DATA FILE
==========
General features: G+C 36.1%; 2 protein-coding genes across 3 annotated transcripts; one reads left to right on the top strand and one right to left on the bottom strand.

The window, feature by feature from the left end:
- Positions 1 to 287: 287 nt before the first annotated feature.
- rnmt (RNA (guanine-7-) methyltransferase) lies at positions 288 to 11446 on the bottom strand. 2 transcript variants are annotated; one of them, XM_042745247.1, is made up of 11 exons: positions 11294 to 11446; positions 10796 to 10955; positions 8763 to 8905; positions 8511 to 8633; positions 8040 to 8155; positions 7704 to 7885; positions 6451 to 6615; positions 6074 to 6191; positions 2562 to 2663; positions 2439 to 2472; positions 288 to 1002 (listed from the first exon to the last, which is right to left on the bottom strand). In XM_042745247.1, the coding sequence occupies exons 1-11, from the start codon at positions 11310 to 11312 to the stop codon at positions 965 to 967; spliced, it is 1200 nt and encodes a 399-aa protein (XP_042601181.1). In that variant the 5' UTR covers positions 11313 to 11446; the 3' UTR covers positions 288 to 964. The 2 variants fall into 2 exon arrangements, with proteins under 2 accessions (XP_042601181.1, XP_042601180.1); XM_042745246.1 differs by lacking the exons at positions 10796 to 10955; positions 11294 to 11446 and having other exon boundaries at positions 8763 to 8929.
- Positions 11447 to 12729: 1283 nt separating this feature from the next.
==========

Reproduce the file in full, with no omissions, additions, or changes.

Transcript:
General features: G+C 36.1%; 2 protein-coding genes across 3 annotated transcripts; one reads left to right on the top strand and one right to left on the bottom strand.

The window, feature by feature from the left end:
- Positions 1 to 287: 287 nt before the first annotated feature.
- rnmt (RNA (guanine-7-) methyltransferase) lies at positions 288 to 11446 on the bottom strand. 2 transcript variants are annotated; one of them, XM_042745247.1, is made up of 11 exons: positions 11294 to 11446; positions 10796 to 10955; positions 8763 to 8905; positions 8511 to 8633; positions 8040 to 8155; positions 7704 to 7885; positions 6451 to 6615; positions 6074 to 6191; positions 2562 to 2663; positions 2439 to 2472; positions 288 to 1002 (listed from the first exon to the last, which is right to left on the bottom strand). In XM_042745247.1, the coding sequence occupies exons 1-11, from the start codon at positions 11310 to 11312 to the stop codon at positions 965 to 967; spliced, it is 1200 nt and encodes a 399-aa protein (XP_042601181.1). In that variant the 5' UTR covers positions 11313 to 11446; the 3' UTR covers positions 288 to 964. The 2 variants fall into 2 exon arrangements, with proteins under 2 accessions (XP_042601181.1, XP_042601180.1); XM_042745246.1 differs by lacking the exons at positions 10796 to 10955; positions 11294 to 11446 and having other exon boundaries at positions 8763 to 8929.
- Positions 11447 to 12729: 1283 nt separating this feature from the next.